Another radically different option is to use a smooth descent of the rear glass with a practically vertical rear. This type of bodywork is called Kammback. In summary, the approach is based on vehicles with aerodynamic shapes like the one shown below, but "sectioning" the tail. This is done because it's not useful to create the rear long-tail, as it would excessively increase the length of the car, so the shape is sectioned.
Smooth the lines: Any protrusion of the car tends to generate small turbulence, such as the windshield wipers. One of the keys is trying to achieve as smooth a transition as possible between the several components of the car. For example, traditional door handles "disrupt" the harmony of the car, which is why they are increasingly embedded in the vehicle rather than protruding. Regarding the windshields, one option is to keep them as hidden as possible under the hood of the car. An aerodynamic shape is useless if the airflow encounters interruptions at the junction of the windshields or other elements.
Air intake: The front of the vehicle is an important cooling area, but also a dangerous area from an aerodynamic point of view. Electric cars have a great advantage here, since they don't need to cool an internal combustion engine, the front is practically covered. As a direct consequence, the Cx of the vehicle is noticeably improved.
This practice is also taking place in internal combustion vehicles, reducing the surface area of the natural air intake. In more advanced cars, active aerodynamic elements are used, for example, regulating the opening or closing of the air intake electronically. This keeps the air inlet closed and opens only when it's necessary to cool the engine components.
Although it seems counterproductive, a car with a smooth front and without air intakes usually has a better Cx than one with an aggressive air intake. But, in a large air intake, not everything is negative, currently this air flow is also used to generate downforce (negative lift). In this way, the front is taken advantage of by channeling the air.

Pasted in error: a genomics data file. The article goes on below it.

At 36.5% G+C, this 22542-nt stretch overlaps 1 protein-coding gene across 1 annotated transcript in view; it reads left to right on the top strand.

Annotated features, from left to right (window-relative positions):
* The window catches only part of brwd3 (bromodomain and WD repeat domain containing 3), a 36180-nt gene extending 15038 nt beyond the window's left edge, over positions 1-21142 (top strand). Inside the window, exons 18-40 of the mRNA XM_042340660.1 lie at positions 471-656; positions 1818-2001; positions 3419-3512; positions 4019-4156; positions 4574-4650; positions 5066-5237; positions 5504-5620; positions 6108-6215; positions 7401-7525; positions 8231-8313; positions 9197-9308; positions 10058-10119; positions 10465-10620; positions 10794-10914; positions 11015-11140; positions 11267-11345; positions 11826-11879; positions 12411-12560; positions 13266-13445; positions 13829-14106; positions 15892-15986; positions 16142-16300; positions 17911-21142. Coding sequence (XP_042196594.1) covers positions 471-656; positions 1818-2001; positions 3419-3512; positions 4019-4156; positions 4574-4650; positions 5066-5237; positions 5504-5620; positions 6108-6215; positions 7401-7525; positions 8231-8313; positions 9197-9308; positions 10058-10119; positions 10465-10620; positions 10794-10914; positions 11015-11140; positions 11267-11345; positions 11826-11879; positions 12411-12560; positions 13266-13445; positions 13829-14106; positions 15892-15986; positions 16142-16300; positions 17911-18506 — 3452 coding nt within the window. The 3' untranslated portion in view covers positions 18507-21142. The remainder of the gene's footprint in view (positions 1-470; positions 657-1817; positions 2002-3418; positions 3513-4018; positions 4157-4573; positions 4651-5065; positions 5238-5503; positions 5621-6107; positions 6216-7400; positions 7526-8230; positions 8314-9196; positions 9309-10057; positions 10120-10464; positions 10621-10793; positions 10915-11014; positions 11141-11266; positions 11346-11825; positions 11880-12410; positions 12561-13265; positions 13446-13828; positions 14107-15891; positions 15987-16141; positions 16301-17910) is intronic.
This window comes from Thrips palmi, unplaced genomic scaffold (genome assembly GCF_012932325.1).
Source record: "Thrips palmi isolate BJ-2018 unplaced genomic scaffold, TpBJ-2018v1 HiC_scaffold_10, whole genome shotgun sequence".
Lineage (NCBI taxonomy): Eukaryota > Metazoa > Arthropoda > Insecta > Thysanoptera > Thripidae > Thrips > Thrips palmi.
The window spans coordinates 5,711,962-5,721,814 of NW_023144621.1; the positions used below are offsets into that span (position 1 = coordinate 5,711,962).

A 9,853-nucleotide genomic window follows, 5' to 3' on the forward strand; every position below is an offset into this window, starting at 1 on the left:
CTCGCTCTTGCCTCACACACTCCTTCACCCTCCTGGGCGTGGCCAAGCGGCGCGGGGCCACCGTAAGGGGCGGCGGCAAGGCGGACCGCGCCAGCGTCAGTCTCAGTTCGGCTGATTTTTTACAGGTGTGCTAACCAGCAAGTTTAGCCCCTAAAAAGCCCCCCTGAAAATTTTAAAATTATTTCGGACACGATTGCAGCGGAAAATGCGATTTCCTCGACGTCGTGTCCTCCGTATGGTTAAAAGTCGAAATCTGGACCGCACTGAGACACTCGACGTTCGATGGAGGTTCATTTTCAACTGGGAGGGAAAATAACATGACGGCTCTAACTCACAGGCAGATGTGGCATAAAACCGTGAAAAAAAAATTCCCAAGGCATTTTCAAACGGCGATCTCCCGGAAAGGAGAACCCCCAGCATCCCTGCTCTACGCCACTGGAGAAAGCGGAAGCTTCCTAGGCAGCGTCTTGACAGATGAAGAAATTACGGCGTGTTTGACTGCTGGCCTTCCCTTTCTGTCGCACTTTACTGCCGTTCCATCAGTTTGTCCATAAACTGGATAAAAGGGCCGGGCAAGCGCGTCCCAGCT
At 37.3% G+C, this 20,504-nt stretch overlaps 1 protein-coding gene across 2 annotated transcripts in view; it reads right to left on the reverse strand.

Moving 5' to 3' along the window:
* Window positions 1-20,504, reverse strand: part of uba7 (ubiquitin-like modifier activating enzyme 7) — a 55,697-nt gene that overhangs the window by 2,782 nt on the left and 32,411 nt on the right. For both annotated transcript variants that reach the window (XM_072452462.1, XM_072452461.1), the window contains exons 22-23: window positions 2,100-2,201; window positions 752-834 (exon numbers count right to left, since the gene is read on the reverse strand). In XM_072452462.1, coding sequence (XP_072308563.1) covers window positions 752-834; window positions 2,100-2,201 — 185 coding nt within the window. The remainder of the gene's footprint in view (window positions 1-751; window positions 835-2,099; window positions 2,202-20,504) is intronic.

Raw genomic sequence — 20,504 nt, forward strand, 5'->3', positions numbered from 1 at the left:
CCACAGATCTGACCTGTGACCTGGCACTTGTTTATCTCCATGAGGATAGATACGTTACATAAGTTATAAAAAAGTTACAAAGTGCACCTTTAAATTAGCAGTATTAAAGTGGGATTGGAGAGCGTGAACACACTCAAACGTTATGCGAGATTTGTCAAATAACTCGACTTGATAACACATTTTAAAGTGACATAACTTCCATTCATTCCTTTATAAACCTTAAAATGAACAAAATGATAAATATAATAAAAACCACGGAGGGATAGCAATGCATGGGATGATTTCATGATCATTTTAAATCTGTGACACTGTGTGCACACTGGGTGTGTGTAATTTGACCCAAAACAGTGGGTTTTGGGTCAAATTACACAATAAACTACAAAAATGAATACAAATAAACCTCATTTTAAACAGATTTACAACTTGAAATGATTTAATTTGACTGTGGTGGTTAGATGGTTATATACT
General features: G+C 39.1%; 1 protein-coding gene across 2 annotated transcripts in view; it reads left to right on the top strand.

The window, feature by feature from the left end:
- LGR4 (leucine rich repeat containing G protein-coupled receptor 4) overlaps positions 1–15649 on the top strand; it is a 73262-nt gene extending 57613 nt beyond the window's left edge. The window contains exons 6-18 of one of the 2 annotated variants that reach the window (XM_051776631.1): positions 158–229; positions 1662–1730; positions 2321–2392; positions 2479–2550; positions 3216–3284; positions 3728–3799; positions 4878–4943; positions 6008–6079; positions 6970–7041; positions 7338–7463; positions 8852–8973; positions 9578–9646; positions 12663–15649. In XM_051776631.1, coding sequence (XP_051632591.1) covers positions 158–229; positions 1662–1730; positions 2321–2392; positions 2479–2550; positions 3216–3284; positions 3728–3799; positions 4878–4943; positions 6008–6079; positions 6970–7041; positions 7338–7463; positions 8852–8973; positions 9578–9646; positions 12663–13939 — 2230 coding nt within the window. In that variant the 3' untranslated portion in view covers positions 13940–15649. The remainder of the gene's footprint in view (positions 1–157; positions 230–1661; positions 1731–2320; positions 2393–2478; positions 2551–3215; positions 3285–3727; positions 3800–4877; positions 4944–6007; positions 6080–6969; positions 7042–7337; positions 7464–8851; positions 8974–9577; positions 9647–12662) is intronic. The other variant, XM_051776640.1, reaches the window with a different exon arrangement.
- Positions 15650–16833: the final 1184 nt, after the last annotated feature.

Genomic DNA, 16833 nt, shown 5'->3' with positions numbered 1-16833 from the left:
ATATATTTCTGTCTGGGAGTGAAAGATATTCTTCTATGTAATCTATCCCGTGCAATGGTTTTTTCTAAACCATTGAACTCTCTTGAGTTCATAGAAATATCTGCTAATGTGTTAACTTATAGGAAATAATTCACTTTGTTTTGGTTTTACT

Vehicle underfloor: Anything that implies breaking the "harmony" of the air flow will imply a worse Drag Coefficient, and may even generate turbulence. Therefore, a flat bottom is sought. Cars like the Porsche Taycan also take this to the suspensions, covering them in such a way that they don't create turbulences.
Factors that prevent the boundary layer separation:
In the previous post we saw what is the boundary layer, here we will see some of the solutions that are applied to avoid the Flow separation. We will give solutions that usually work, but its isolated application doesn't necessarily lead to a solution or an aerodynamic improvement, it must be studied and analyzed. In addition, we will give simple explanations, however to understand the mathematical explanations a deeper knowledge is necessary.
Two-plane ailerons: As a general rule, the aerodynamic elements that are incorporated in a vehicle must work to hold the laminar regime of the vehicle as much as possible. In large ailerons, two pieces are used to avoid its total curvature, in this way we will prevent the aileron from stalling, that is, the boundary layer is detached (Flow separation). If this happens, there would be no airflow putting pressure on the aileron,so it will not do the negative lift effect we are looking for. This can also be applied to other vehicles that have spoilers with a longer travel.
Vortex generators: You will almost always be interested in laminar flow in aerodynamic elements, but as always, there are exceptions. In very specific situations, we may be interested in generating a turbulent flow, when this is precisely what we generally try to avoid. That is, sometimes we will try to do just the opposite of what we have been trying to avoid all the time. This is because turbulent flow increases drag (Cx increases it), but it also increases vehicle lift (negative Cz).
But in addition to this, a boundary layer separation is more likely to occur when we are in a laminar regime than when we are in a turbulent regime. So, as we have already seen, it's essential to avoid that layer separation.
A common solution is to modify the geometry of the vehicle by making the rear window lower more smoothly, but if you don't want to modify the geometry of the vehicle, you can opt for vortex generators. This means that, in specific areas, it enters the turbulent regime by creating small vortices that generate greater lift and prevent boundary layer separation. Something that usually produces a negative effect, with a good aerodynamics study we can obtain a positive effect. Vortex generators are also used to modify the behavior of the air, redirecting it to an area of our interest.